Cavern News

Andy Fairweather Low to tick Cavern off his ‘Bucket List’!

Thursday, 30 March 2017

When Andy Fairweather Low appears in Liverpool on April 6 it will be the culmination of a long-held ambition.

Because despite the Welshman having chalked up half-a-century in the music business, he’s somehow missed out on playing the Cavern Club – until now.

“I’ve never played the Cavern in my 50 years playing music,” he confirms. “So in 2017 it’s time to put that right. I can’t wait.

“I’ll make sure I leave with a picture. My bucket list full!”

While Andy may not have performed in Mathew Street, he’s no stranger to Liverpool itself, having appeared here over the years since he first rose to fame in the late 1960s as a founder member of Amen Corner.

The band was formed in Cardiff in 1966 (and named after a weekly evening at the city’s Victoria Ballroom), and went on to have a number of chart hits including the number one (If Paradise Is) Half as Nice.

The singer-songwriter recalls an early show at the Liverpool Empire back in November 1967 when Amen Corner was part of quite a line-up.

He says: “It was the Jimi Hendrix tour – Hendrix, Pink Floyd, The Nice, The Move, Eire Apparent, The Outer Limits and Amen Corner.

“I can close my eyes and I’m right back there.

“Liverpool audiences have always been very supportive and generous to whatever musical journey I’m on, and I’m very grateful.”

It’s a musical journey that began in the town of Ystrad Mynach in Glamorgan, South Wales, where he was born on August 2, 1968.

He fell in love with music after seeing The Rolling Stones as a 15-year-old. Little can he have known that within a few years he’d be on the same musical merry-go-round as the band – and years later be a regular collaborator with the Stones’ bass player Bill Wyman.

The young Andy longed for a guitar, but it wasn’t until he got a Saturday job working in a record store in Cardiff that he actually picked up an instrument. From then on he was hooked.

The first band he joined was called the Taff Beats. But by the start of 1966, still only 17, he had formed Amen Corner with six fellow Welsh teenagers.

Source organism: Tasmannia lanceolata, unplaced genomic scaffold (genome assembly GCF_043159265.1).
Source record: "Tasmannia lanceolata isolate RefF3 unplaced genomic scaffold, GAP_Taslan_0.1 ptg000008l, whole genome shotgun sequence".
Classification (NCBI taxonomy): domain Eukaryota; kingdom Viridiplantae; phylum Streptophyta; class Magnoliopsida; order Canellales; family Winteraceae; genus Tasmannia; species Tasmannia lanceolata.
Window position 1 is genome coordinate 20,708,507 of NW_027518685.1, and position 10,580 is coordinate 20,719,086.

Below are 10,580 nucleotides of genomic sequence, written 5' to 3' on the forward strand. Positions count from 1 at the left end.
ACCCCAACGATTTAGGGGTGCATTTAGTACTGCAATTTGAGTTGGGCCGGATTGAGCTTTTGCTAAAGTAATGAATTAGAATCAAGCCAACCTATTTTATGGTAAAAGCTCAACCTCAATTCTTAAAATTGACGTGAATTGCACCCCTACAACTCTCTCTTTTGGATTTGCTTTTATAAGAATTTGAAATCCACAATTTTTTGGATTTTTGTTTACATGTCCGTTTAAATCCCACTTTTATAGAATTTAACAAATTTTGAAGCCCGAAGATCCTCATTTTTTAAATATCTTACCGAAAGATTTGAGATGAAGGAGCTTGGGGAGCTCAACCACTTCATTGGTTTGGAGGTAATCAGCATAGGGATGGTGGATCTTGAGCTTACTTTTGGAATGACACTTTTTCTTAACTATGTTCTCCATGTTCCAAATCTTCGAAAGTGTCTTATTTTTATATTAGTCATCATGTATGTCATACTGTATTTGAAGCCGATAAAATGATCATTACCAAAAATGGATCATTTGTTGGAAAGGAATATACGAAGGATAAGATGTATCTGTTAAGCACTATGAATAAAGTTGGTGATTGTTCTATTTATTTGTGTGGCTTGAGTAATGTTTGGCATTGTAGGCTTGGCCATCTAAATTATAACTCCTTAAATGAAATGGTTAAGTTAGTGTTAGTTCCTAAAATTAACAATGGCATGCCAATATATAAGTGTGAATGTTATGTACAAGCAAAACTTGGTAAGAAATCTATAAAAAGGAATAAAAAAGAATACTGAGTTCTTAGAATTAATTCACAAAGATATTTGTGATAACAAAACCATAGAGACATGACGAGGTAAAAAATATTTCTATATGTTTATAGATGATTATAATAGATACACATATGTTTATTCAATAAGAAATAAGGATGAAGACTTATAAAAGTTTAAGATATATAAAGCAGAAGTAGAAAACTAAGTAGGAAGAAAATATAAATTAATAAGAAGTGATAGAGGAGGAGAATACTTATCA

A move to London followed, where the band worked hard – sometimes playing at two or three venues a night, before they found success with their single Gin House Blues, which reached number 12 in the charts.

While Amen Corner split up at the turn of the decade, Andy’s own career has carried on, following a myriad of different paths in the following 40-plus years.

His follow-up band Fair Weather had a hit with the single Natural Sinner, and in 1975 he penned Wide Eyed and Legless, which peaked at number six.

Then there are his collaborations with some of the biggest names in the business, playing and singing on records with Gerry Rafferty, Roy Wood, The Who, Joe Satriani and, most prominently, working with Roger Waters, Eric Clapton, Bill Wyman’s Rhythm Kings and the late, great George Harrison.

He played at the 2002 Concert For George at the Royal Albert Hall, in tribute to the Beatle who had died of cancer a year before at the age of 58.

“There are too many magical moments to list them all,” says the 68-year-old of his career. “I’ve been very lucky.

“Touring Japan in 1991 with George Harrison, Unplugged with Eric Clapton, The Wall in Berlin in 1990 with Roger Waters, playing my 114th night at the Royal Albert Hall… winning the pro-celeb tennis tourment two years in a row at the Albert Hall.

“There are more, but…..”

Now he and band The Low Riders are heading for the Cavern, the most famous club in the world thanks to its association with a certain group of Liverpool lads.

Andy says: “My earliest memory of the Beatles was coming home from school to listen to Pop Go the Beatles on the radio. The joy. The absolute joy!

“They had the look, the music, the voices. Their versions of songs from American acts still stand up proudly today.

“The 60s was so exciting, everything was so fresh, and then the Beatles opened the door to bands writing their own songs. They wrote over 21 number one records – the tip of their musical iceberg.”

As for Andy himself, after 50 years of making music, what’s next for a man whose school friends and contemporaries are now retiring?

“What I do is what I do,” he smiles. “I can’t do anything else. I love it now more than ever.

“I am who I’ve always wanted to be, a guitar player. I ain’t stopping now!”